Dead & Company returned to New York’s Citi Field on Friday for the third show on the band’s highly anticipated 2021 tour.
The New York Mets‘ digs on Seaver Way have provided a welcome home for Dead & Company every summer since the band’s inception, and the continuation of the tradition in 2021 marked a milestone moment for many in attendance. It truly had been a long, strange trip since the Grateful Dead offshoot’s last trip to Citi Field, when John Mayer availed himself of Jerry Garcia‘s “Wolf” guitar for the entirety of the performance.
Bob Weir (guitar/vocals), Bill Kreutzmann (drums), Mickey Hart (drums), John Mayer (guitar/vocals), Oteil Burbridge (bass/vocals), and Jeff Chimenti (keys/vocals) made their intentions for the evening known early, opening the festivities with the Dead & Co debut of Sam Cooke‘s “Good Times”, a later-years live staple for the Grateful Dead.
Dead & Company – “Good Times” (Sam Cooke) [Pro-Shot] – 8/20/21
[Video: Dead & Company]
Mayer, Weir, and Chimenti all took their turns on vocals on the call for celebration before letting the good times roll right into a Mayer-led “Bertha”, giving the band a chance to start stretching its legs. Keeping the mood light and the vibe right, Dead & Company moved into “Good Lovin”.
Island jams shifted to cold iron beds as Mayer—clad in a cutoff t-shirt with a neon pink “ROCK OUT” across the front from the Sob Rock collection—steered the train into “Big Railroad Blues”, giving the guitarist a chance to flex his blues chops before Chimenti stepped in for his first of many MVP moments on the night with a searing piano solo.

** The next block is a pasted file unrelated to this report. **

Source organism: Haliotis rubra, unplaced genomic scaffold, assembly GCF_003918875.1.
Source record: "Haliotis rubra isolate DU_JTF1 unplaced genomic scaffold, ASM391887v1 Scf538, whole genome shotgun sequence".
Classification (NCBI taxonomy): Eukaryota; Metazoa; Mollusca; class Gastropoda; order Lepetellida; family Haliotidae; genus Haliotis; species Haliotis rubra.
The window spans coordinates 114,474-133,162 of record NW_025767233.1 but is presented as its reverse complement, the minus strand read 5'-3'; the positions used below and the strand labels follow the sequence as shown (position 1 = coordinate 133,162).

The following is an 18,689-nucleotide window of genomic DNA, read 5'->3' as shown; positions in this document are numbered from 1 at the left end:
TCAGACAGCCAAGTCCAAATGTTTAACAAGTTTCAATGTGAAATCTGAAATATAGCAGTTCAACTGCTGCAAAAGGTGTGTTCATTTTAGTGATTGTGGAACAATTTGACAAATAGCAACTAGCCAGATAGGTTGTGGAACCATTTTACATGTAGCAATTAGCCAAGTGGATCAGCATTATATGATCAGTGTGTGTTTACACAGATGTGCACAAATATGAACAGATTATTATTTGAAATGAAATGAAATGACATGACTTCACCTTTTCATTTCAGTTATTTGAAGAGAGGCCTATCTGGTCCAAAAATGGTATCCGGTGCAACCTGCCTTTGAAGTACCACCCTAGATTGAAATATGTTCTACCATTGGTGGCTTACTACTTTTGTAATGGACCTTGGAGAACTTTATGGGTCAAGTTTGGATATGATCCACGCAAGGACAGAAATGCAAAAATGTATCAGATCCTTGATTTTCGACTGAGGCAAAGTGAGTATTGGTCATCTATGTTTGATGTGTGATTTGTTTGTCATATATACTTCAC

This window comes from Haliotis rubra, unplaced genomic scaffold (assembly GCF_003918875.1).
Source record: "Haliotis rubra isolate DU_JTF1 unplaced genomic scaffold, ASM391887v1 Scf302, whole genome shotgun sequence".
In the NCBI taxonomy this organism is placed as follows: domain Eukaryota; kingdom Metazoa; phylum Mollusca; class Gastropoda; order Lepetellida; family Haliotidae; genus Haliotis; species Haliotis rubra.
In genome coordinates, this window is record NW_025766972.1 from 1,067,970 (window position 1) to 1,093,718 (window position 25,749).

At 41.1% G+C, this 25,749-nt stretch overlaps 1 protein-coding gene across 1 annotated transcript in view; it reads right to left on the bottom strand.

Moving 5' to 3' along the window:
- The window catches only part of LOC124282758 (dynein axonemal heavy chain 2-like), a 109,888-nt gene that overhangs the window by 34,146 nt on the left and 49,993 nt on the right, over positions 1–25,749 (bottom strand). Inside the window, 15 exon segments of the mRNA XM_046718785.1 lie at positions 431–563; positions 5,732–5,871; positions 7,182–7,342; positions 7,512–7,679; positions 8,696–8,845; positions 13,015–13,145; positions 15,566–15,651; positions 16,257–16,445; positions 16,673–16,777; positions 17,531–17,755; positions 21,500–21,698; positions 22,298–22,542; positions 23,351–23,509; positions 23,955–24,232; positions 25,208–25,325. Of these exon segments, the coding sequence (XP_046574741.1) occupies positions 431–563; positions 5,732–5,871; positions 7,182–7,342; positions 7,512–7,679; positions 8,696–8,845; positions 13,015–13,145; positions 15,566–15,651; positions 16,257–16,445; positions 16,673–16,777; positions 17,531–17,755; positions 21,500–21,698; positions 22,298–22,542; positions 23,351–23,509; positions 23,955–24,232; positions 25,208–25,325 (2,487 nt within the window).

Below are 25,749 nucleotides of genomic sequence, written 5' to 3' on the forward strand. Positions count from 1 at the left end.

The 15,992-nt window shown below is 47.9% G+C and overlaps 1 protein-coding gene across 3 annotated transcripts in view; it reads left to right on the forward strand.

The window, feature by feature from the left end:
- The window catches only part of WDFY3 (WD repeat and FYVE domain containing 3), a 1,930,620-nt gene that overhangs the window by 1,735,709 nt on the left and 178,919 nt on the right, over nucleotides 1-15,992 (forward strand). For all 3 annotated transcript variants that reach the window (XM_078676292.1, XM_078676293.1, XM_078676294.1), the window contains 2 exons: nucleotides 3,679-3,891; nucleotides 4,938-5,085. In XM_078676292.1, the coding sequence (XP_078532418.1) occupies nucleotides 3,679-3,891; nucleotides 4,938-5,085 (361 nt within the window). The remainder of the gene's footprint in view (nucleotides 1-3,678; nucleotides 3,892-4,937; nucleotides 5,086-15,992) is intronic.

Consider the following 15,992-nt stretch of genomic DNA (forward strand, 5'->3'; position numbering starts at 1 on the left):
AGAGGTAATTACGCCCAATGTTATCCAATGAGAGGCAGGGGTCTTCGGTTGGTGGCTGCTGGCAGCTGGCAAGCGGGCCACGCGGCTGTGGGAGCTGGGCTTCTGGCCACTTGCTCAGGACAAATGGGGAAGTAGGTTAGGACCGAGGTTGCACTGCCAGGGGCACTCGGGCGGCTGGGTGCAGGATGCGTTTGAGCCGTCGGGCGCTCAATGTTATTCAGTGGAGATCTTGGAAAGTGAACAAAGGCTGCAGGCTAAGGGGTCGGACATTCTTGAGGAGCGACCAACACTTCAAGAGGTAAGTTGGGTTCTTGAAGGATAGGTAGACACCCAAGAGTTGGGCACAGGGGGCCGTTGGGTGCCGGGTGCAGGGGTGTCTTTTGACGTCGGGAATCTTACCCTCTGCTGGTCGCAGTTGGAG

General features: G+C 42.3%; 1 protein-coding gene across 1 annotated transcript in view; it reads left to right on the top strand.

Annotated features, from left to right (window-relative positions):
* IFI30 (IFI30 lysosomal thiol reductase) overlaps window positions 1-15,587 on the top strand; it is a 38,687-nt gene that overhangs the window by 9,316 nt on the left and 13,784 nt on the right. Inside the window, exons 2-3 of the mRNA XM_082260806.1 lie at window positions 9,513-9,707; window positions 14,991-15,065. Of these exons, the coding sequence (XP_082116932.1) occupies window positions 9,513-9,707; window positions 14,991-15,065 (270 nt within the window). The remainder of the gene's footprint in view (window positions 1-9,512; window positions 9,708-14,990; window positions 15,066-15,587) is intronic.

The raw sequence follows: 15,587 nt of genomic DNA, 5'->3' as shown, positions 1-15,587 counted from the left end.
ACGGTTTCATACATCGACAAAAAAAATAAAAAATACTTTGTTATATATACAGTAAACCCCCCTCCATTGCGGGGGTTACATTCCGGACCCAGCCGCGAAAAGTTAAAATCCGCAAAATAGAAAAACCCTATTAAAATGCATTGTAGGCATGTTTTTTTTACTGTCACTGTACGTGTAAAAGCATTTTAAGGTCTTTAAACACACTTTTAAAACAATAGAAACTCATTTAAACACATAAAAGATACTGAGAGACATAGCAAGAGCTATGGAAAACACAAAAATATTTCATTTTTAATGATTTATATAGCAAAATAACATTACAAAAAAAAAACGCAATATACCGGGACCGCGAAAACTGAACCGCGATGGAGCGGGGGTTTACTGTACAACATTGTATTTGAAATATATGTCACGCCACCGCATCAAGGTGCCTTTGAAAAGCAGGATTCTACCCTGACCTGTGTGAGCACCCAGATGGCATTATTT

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From there, the band sauntered into “Ramble On Rose”, Weir seizing the moment—back in this cavernous stadium after a year locked down—by putting some extra gusto into key lines. The audience responded in kind, particularly on the obligatory explosion for “just like New York City.” This version rambled out to more than eleven minutes in length, powered nonchalantly by Oteil’s low-end bounce and Chimenti’s Frenchmen St. swagger on the keys.
After a pause, the bobbing momentum of the opening set continued with “They Love Each Other”. One of Mayer’s standout tunes with Dead & Co, this rendition saw him experiment with his delivery of the adored Robert Hunter lyrics as he played cat and mouse with Burbridge’s winding bassline and traded guitar lines with Weir.
Weir, looking right at home onstage in his shorts, retook the reins next for one of his signature tunes, “Cassidy”, which wielded to the storm of jazzy, ambient flourishes to fly out on a soothing improvisational voyage.
A set-closing “Casey Jones” offered up some fun locomotive visuals from behind the band, though some lyrical flubs and missed connections kept it from picking up as much steam as usual.
The band retook the stage just after 9:25 p.m and jumped into a flowing “Eyes of the World” that allowed them ample time and space to explore as they painted watercolor tones and bounced freeform musical ideas off of each other over the course of nearly twenty blissed-out minutes.
Dead & Company – “Eyes of the World” – 8/20/21
[Video: Dead & Company]